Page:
A lot or a little?
The parents' guide to what's in this game.
What parents need to know
Parents need to know that Rune Factory 3: A Fantasy Harvest Moon is an action role-playing game for the Nintendo DS. Players assume the role of Micah, a half-human/half-monster character who must unite two feuding towns and lead them against an opponent threatening to destroy them both. While combat plays a significant role in the game, it's quite benign, with enemies disappearing in flashes of light and/or puffs of smoke. The game balances the combat with a nearly equal focus on farming and social interaction. Players can spend hours planting and harvesting crops of plants that can help them (whether in battle or in making friends). A big part of the game's fun is to interact with the townspeople -- which can eventually lead to marriage and raising a family. Also, as players befriend townspeople, they will help in quests. The game does not feature online features, but up to three people can work together to conquer dungeons in local multiplayer.
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What's it about?
In RUNE FACTORY 3: A FANTASY HARVEST MOON, the people in the village of Sharance have been involved in a long, bitter conflict with the horned citizens of Univir. When Micah, a half-human/half-monster literally drops into Sharance, he has amnesia, but quickly learns that he will need to unite the two sides to stop an evil force threatening them both. Along the way, Micah will do a lot of farming (an important element in the game) and will interact with the citizens of Sharance, eventually marrying one and raising children with them. He'll also fight a number of monsters as he takes on quests that take him to various dungeons. (The quests are found at the "town request board"- where citizens post errands and missions they need help with.) The combat is real-time and moves quickly.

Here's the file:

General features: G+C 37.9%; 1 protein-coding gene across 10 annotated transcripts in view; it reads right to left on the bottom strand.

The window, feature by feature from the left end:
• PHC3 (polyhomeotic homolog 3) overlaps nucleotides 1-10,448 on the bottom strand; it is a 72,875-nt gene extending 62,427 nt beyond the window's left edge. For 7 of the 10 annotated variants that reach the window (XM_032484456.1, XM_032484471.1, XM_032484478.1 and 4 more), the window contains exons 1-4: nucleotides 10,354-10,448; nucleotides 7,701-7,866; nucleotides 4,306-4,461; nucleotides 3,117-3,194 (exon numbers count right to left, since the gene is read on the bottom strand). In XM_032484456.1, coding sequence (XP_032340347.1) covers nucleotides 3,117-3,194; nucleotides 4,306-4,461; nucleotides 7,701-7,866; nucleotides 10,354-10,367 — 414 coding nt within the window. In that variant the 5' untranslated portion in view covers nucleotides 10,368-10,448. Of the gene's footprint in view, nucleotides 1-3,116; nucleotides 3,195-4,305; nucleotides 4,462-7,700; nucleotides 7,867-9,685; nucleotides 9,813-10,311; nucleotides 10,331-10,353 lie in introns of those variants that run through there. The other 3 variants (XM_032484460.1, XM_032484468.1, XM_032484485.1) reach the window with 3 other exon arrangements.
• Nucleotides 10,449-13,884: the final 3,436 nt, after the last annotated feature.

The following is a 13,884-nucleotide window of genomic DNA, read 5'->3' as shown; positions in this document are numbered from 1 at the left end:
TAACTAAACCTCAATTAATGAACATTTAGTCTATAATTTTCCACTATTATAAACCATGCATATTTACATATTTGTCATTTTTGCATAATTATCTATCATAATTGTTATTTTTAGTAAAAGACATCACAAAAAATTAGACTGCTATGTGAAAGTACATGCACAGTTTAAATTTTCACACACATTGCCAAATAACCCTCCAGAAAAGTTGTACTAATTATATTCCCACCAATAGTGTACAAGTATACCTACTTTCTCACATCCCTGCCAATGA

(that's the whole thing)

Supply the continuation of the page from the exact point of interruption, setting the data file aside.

Is it any good?
The Rune Factory series is a hybrid game that appeals to a niche audience. It's one part farming, one part finding a mate and one part action. That's an odd combination and won't appeal to some people -- but those who enjoy this type of title, they will find plenty to like here. The game offers lots of customization and numerous things to do (including tilling crops, cooking, crafting, fishing, or just wandering the town to talk with people). The town is actually one of the most interesting aspects of the game, as every citizen seems to have a distinct personality and their own quirks. That's vastly different than many similar games, where non-player characters are more robotic. Combat is challenging -- characters move freely and in a very fluid method. It's anything but boring -- a common complaint in earlier entries in the series.
Talk to your kids about ...
Families can discuss the relationships in the game. Why are the humans and monsters so mad with each other? Which character do you want to marry and why? Why do you think certain characters act as they do?
Families can also talk about how to manage the amount of time it takes to play a game like this one.
For kids who love games about taking on roles
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